I’ve just spent a few weeks in Eastern Europe, and it sure was a learning experience. I’ve discovered over the years that people are people most everywhere you go, with the same needs and desires as anyone else. It’s the traditions and history that make the difference. If there is one thing that will turn off people to an American, it is showing up with the idea that “this is the way we do it in America,” as though that answers all questions. A better way is to consider yourself a guest in their house and act accordingly. Works most every time. A few words of the local language help, too. I’m sorta handicapped there, as Polish is judged one of the hardest languages in the world; I can attest to that. They seem to have a shortage of vowels in Poland. They have words with 15 letters and only two or three vowels. How in the heck would you pronounce that? I’m thinking of drilling a well to produce vowels; they obviously have a drought.
I was sitting in the dining room of the hotel one morning, eating breakfast.
Since I was the only one in the dining room, I figured nobody would mind if I
found the buttons, and tried to watch something on the big screen TV. I dialed
around a while, and came up with a John Wayne movie. That’s better; I can deal
with that. You haven’t watched John Wayne properly until you’ve watched him
dubbed into Polish. Somehow that just takes the macho image to another level. I
laughed so hard, the chef came out of the kitchen to see if I was
Fortunately, a large number of the Poles speak English, having had it in
school. They generally read and write English very well, but do not have a lot
of practice with spoken English. If you think about it, written and spoken
English are two very different animals. We commonly use slang and abbreviations
that don’t translate well to written languages, and are not taught in school.
One example of this: I went down to the bar one night to have a nightcap before
bed. As usually happens, several of the staff would come in and ask me
questions, or get me telling a story so they could hear English spoken. As you
probably have guessed by now, it doesn’t take much to get me into story mode.
After a while, one of the staff asked my about something they didn’t learn in
English class. He said, “Can you teach us to swear in English?” I tried to
explain that I didn’t do much of that myself, but I had heard my brother,
Willard, do it – and the lesson began. They took notes and practiced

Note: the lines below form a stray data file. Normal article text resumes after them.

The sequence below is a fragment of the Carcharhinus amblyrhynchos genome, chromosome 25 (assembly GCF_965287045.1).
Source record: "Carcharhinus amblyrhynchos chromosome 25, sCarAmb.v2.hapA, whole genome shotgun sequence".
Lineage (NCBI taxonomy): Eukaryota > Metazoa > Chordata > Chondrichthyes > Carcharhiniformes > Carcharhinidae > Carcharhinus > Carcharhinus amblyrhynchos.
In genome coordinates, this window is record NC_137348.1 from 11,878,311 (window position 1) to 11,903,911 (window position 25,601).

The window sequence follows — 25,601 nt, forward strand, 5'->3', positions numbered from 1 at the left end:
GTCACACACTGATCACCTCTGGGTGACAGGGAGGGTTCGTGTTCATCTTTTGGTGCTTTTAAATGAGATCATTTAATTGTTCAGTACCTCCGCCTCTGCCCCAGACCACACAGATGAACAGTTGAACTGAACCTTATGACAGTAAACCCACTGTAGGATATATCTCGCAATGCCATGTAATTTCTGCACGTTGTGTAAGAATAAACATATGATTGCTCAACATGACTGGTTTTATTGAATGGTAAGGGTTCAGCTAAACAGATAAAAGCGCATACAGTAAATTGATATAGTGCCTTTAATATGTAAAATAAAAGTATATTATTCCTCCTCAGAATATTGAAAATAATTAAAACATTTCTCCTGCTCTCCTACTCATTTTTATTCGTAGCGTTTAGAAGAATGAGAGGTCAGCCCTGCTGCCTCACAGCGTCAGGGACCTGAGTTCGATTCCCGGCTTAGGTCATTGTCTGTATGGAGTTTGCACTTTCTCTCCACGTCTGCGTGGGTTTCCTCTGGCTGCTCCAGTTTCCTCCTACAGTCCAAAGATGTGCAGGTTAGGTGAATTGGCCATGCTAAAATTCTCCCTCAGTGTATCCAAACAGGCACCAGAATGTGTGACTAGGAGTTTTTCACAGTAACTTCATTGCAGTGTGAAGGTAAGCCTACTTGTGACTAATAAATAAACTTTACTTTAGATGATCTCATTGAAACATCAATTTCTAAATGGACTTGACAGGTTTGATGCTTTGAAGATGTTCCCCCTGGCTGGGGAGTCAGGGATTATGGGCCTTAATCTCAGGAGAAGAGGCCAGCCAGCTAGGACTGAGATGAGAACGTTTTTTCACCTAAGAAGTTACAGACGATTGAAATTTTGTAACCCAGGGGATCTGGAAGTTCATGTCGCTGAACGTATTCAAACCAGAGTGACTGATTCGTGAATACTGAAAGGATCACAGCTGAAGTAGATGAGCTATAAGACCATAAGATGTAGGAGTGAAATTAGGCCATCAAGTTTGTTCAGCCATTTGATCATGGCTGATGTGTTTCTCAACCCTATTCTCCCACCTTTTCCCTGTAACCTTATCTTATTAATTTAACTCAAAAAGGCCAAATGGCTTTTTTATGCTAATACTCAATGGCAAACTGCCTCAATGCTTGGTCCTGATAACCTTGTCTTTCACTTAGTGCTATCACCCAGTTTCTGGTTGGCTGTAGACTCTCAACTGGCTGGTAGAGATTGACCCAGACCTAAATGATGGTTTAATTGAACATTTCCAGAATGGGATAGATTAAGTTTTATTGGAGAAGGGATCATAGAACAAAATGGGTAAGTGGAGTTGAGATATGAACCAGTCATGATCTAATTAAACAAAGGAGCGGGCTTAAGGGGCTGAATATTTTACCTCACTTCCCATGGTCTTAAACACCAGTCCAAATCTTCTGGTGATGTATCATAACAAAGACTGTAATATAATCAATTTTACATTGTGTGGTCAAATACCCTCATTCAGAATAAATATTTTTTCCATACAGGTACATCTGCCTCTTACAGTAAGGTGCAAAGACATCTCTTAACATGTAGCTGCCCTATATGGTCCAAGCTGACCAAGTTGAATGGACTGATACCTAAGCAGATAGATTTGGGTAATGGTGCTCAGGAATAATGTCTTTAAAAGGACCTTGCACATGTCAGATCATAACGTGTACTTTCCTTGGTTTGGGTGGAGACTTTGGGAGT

pronunciation. I’m glad there were no ladies around. I may be the only English
tutor in Poland who will get your mouth washed out with soap if you pass the
class. Oh, well, just trying to further international
There is one big difference between most of the Eastern European cultures and
the United States. When the Allies won WWII, the soldiers came home with the
attitude that they could do almost anything if they put their minds and backs
into it. During the ’50s and ’60s, we built the largest, strongest and most
successful economy in the world. Then something happened. The parents of the
Baby Boom Generation worked off their tails, trying to make a better life for
their children. And it worked, too. Too well. Now, in America, many people just
sit in front of the TV, all fat and happy, playing games and waiting for the
government to give them something, with no thought as to where that something
comes from, or who had to work to produce it.
The attitude in Eastern Europe is totally different. It has been just a few
years since the area escaped the boot heel of the Soviet Union. They know what
life under communism is like. That is something we should learn here. If we
don’t learn it from history, we’re going to learn it the hard way, and I can
tell you, it’s no fun.
Several people there told me that in the old days, before freedom, there
usually was at least one member of the family whose full-time job it was to
stand in line. There were lines for food, clothes, consumer goods, anything.
There was a 2-year waiting list to buy a ratty Russian car. These cars were
worn out junk before they were delivered, but everybody had a right to one. (GM
or Chrysler anyone?) People who truly understand and value economic freedom
aren’t afraid to work 12 hours or 14 hours a day to make a better life, and
don’t expect anyone to bail them out if they make a mistake – a very refreshing
It was plenty cold for a Southern boy. We went for 10 days, and the temperature
never got above 0. My idiot brother, Willard, had never seen cold like that, so
it was new experience for him. “Hey, watch this, I can make icicles!”
Willard found out about ice fishing, and thought that looked like a pretty good
idea, except for the trolling. He bought all the gear, and went out on the ice.
He started chopping a hole in the ice to fish. A huge voice came from the sky,
“There’s no fish under the ice,” it said. Willard looked around, and moved down
the ice and started chopping a new hole. Once again a voice came from the sky
and said, “There’s no fish under the ice!” That spooked Willard pretty badly
and he looked up and said, “Is that you, Lord?” The voice came back and said,
“No, I’m the manager of the skating rink.” So much for Willard’s ice
The World According to Wayne: Trip to Poland
April 1, 2010